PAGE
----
Unformatted text preview: 46. We neglect air resistance, which justifies setting a = g = 9.8 m/s2 (taking down as the y direction) for the duration of the motion. We are allowed to use Table 21 (with y replacing x) because this is constant acceleration motion. The ground level is taken to correspond to y = 0. (a) With y0 = h and v0 replaced with v0 , Eq. 216 leads to v= (v0 )  2g (y  y0 ) = 2 2 v0 + 2gh . The positive root is taken because the problem asks for the speed (the magnitude of the velocity). (b) We use the quadratic formula to solve Eq. 215 for t, with v0 replaced with v0 , v0 + 1 y = v0 t  gt2 = t = 2 (v0 )  2gy g 2 where the positive root is chosen to yield t > 0. With y = 0 and y0 = h, this becomes t= 2 v0 + 2gh  v0 . g (c) If it were thrown upward with that speed from height h then (in the absence of air friction) it would return to height h with that same downward speed and would therefore yield the same final speed (before hitting the ground) as in part (a). An important perspective related to this is treated later in the book (in the context of energy conservation) . (d) Having to travel up before it starts its descent certainly requires more time than in part (b). The calculation is quite similar, however, except for now having +v0 in the equation where we had put in v0 in part (b). The details follow: v0 + 1 y = v0 t  gt2 = t = 2 2 v0  2gy g with the positive root again chosen to yield t > 0. With y = 0 and y0 = h, we obtain t= 2 v0 + 2gh + v0 . g ...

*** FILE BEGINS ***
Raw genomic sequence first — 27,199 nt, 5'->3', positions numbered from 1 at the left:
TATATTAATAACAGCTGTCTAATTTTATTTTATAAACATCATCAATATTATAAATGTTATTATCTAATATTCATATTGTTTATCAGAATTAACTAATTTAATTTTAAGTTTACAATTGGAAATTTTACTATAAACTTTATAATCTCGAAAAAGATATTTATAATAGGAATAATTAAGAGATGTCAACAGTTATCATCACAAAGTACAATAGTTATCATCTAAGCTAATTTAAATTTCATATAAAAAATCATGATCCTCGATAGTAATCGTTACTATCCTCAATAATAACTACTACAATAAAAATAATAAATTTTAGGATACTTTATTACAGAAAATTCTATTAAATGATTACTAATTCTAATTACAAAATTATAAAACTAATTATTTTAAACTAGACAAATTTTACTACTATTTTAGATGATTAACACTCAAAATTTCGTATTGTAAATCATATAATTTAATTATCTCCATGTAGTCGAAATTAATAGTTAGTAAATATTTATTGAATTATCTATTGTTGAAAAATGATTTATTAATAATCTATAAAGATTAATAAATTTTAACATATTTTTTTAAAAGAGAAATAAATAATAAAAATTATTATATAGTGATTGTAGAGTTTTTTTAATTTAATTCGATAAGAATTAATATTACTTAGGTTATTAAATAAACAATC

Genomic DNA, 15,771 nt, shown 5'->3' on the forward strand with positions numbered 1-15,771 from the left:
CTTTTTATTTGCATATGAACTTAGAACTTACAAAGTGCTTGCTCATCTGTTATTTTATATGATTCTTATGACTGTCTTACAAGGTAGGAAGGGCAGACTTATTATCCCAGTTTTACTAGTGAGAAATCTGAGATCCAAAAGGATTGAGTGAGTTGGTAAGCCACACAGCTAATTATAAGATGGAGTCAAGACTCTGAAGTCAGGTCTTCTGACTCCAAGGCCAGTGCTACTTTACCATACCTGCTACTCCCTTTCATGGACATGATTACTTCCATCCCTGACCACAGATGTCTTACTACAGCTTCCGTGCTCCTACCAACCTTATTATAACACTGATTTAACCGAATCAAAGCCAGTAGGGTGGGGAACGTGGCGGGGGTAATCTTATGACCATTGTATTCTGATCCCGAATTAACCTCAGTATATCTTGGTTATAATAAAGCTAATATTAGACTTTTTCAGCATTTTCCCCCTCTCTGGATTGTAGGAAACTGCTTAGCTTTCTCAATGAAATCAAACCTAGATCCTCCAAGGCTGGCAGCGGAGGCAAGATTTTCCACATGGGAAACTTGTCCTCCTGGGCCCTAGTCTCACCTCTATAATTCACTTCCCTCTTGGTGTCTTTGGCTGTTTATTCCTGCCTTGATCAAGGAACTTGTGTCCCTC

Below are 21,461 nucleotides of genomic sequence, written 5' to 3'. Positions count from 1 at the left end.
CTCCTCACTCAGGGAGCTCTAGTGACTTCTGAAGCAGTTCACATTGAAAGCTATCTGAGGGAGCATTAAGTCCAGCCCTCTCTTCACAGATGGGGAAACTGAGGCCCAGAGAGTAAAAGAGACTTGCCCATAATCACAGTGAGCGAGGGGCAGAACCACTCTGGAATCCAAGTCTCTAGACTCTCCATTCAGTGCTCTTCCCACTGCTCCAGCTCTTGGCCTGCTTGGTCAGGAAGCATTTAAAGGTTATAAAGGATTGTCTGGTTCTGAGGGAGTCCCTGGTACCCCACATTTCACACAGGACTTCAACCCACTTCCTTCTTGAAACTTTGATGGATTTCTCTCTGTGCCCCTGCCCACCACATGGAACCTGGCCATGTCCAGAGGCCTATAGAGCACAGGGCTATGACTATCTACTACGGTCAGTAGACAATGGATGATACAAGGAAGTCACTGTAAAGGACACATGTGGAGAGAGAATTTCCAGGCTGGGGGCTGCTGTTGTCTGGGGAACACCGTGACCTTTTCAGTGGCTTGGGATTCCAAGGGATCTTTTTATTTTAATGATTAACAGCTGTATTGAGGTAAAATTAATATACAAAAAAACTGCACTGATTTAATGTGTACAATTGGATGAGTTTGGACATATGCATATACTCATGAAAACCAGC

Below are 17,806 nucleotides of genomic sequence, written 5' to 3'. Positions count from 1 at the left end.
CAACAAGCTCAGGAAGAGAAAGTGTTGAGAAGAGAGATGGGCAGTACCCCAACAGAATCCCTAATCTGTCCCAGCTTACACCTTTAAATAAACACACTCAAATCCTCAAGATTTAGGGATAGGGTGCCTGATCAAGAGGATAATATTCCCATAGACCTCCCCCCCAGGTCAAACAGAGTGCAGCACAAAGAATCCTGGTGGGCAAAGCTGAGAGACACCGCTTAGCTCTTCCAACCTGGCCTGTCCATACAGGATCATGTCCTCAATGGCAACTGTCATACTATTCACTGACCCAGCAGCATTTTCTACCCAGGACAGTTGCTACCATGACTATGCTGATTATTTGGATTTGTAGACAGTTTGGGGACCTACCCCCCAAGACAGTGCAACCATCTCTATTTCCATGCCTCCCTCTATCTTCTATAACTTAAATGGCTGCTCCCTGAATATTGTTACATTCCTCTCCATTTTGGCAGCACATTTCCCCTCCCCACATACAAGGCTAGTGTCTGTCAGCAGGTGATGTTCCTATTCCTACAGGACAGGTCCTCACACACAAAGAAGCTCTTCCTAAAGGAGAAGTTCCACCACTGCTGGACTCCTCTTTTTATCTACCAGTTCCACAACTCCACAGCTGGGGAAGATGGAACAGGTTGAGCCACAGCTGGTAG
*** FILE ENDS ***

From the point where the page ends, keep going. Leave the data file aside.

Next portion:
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 Acceleration, Force, Quadratic equation, positive root, v0

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